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Pressurized Structure Technology for UAVS
ARMY RESEARCH LAB ABERDEEN PROVING GROUND MD VEHICLE TECHNOLOGY DIRECTORATE
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There is a critical need to improve the performance and utility of unmanned aerial vehicles UAVs. Several areas of UAV performance need to be improved for the next generation of UAVS to be used successfully in expanded future combat roles. For example current time aloft is only on the order of an hour or two for electric-powered UAVs. The current generation of UAVs lacks vertical takeoff and landing VTOL capability and precision slow-speed maneuverability required for urban navigation and targeting. In addition, the UAVs are not capable of stealth, and are easily spotted andor heard. These deficiencies are related mostly to the airframe and method of propulsion. Most fielded UAVs are currently based on fixed-wing or rotor-craft airframes and thus are constrained to their flight characteristics. UAV propulsion using ducted fans may also be fielded. In general, these vehicles require the motors, electrical or internal combustion to be running at high speed to keep the UAV aloft. This requires a substantial amount of energy and generates noise at excessive levels. One way to address the deficiencies of the UAVs just listed is to employ lighter-than-air or pressurized structure-based PSB technology. Basically, the UAV will be built such that a considerable percentage of its weight is supported by or constructed from inflatable structures containing air or helium. PSB technology will reduce the amount of energy required to keep the UAV aloft thus allowing the use of smaller, slower, and quieter motors. An airframe near neutral buoyancy will allow much slower flight speeds and increased maneuverability while expending little power. PSB airframes used in conjunction with technologies such as solar cells may be able to stay aloft for extended periods of time.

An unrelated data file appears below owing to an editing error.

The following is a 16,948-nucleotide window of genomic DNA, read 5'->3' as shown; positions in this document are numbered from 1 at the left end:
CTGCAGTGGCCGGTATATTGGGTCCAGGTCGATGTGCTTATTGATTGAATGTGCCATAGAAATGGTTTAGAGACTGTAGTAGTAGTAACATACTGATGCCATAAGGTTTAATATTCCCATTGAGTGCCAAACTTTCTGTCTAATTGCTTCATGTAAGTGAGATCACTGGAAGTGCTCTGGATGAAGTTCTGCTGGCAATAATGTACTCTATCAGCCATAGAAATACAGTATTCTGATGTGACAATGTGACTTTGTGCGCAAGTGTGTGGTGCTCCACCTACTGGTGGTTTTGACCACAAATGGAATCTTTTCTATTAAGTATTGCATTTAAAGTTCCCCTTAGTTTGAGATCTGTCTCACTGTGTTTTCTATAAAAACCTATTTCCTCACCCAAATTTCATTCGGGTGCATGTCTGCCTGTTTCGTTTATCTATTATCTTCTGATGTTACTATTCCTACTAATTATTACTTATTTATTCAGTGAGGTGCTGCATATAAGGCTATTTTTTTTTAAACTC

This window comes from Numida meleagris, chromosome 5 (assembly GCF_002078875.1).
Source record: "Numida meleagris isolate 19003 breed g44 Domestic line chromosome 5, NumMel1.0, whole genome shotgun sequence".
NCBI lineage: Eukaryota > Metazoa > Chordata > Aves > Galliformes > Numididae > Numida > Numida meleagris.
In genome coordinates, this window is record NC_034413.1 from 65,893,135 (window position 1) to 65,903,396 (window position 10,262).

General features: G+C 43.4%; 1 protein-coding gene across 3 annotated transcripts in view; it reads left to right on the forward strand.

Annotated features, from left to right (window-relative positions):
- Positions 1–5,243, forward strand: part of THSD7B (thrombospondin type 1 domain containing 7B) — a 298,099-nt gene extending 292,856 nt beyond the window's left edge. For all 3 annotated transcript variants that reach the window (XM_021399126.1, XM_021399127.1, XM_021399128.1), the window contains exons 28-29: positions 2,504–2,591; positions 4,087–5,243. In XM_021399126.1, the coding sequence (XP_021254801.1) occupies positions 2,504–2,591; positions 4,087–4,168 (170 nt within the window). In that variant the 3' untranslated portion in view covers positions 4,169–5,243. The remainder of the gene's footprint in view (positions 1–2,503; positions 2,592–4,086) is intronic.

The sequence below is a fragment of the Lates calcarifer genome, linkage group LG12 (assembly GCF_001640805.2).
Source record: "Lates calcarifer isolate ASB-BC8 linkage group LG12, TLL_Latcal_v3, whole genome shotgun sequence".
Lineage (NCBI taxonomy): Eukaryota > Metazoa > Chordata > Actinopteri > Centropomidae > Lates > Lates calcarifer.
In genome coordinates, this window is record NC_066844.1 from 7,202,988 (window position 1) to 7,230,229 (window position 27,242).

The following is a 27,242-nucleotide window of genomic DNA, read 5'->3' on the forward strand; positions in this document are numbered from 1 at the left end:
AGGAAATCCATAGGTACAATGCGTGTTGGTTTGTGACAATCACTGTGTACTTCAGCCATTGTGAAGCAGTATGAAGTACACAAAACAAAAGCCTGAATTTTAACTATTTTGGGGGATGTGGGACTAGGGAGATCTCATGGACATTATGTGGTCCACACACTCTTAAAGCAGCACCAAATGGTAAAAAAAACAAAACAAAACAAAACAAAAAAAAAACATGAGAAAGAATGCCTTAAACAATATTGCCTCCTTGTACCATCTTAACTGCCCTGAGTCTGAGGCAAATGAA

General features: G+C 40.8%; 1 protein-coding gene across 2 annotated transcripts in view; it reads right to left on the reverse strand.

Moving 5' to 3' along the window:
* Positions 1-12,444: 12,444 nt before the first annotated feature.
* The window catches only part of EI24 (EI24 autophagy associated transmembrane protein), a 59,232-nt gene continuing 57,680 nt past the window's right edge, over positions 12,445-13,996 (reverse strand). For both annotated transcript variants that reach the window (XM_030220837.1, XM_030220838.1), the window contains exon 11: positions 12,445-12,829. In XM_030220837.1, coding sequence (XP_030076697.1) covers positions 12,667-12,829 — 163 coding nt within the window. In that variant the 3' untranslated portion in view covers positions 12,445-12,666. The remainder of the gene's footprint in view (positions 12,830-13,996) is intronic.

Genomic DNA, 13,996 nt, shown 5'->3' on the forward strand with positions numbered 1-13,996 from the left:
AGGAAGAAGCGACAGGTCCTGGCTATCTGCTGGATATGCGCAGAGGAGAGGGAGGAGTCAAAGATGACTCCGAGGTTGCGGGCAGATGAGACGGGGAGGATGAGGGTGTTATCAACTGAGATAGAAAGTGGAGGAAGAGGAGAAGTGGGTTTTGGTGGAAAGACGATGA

APPROVED FOR PUBLIC RELEASE